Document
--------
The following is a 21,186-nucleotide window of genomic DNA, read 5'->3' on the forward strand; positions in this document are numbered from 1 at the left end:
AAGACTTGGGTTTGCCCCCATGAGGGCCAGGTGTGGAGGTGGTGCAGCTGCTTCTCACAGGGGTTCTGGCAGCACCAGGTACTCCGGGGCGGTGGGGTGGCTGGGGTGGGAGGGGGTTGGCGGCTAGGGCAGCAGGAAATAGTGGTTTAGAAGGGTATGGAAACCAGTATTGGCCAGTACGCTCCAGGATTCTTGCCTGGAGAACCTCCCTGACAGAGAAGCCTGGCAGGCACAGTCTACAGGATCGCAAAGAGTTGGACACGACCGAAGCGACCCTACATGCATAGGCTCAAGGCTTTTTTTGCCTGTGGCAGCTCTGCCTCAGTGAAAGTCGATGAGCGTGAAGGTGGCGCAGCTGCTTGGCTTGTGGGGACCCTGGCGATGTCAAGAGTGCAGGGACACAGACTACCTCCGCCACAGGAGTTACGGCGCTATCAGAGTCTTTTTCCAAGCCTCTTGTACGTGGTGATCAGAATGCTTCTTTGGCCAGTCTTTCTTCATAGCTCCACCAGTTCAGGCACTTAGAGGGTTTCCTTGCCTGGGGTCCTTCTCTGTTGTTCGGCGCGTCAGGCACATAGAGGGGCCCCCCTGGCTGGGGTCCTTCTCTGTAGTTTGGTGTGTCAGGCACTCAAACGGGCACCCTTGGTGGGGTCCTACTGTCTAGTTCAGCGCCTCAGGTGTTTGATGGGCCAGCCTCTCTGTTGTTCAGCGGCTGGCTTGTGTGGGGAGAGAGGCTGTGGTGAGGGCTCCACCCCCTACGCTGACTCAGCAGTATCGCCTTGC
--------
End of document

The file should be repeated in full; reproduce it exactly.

The following is a 21,186-nucleotide window of genomic DNA, read 5'->3' on the forward strand; positions in this document are numbered from 1 at the left end:
AAGACTTGGGTTTGCCCCCATGAGGGCCAGGTGTGGAGGTGGTGCAGCTGCTTCTCACAGGGGTTCTGGCAGCACCAGGTACTCCGGGGCGGTGGGGTGGCTGGGGTGGGAGGGGGTTGGCGGCTAGGGCAGCAGGAAATAGTGGTTTAGAAGGGTATGGAAACCAGTATTGGCCAGTACGCTCCAGGATTCTTGCCTGGAGAACCTCCCTGACAGAGAAGCCTGGCAGGCACAGTCTACAGGATCGCAAAGAGTTGGACACGACCGAAGCGACCCTACATGCATAGGCTCAAGGCTTTTTTTGCCTGTGGCAGCTCTGCCTCAGTGAAAGTCGATGAGCGTGAAGGTGGCGCAGCTGCTTGGCTTGTGGGGACCCTGGCGATGTCAAGAGTGCAGGGACACAGACTACCTCCGCCACAGGAGTTACGGCGCTATCAGAGTCTTTTTCCAAGCCTCTTGTACGTGGTGATCAGAATGCTTCTTTGGCCAGTCTTTCTTCATAGCTCCACCAGTTCAGGCACTTAGAGGGTTTCCTTGCCTGGGGTCCTTCTCTGTTGTTCGGCGCGTCAGGCACATAGAGGGGCCCCCCTGGCTGGGGTCCTTCTCTGTAGTTTGGTGTGTCAGGCACTCAAACGGGCACCCTTGGTGGGGTCCTACTGTCTAGTTCAGCGCCTCAGGTGTTTGATGGGCCAGCCTCTCTGTTGTTCAGCGGCTGGCTTGTGTGGGGAGAGAGGCTGTGGTGAGGGCTCCACCCCCTACGCTGACTCAGCAGTATCGCCTTGC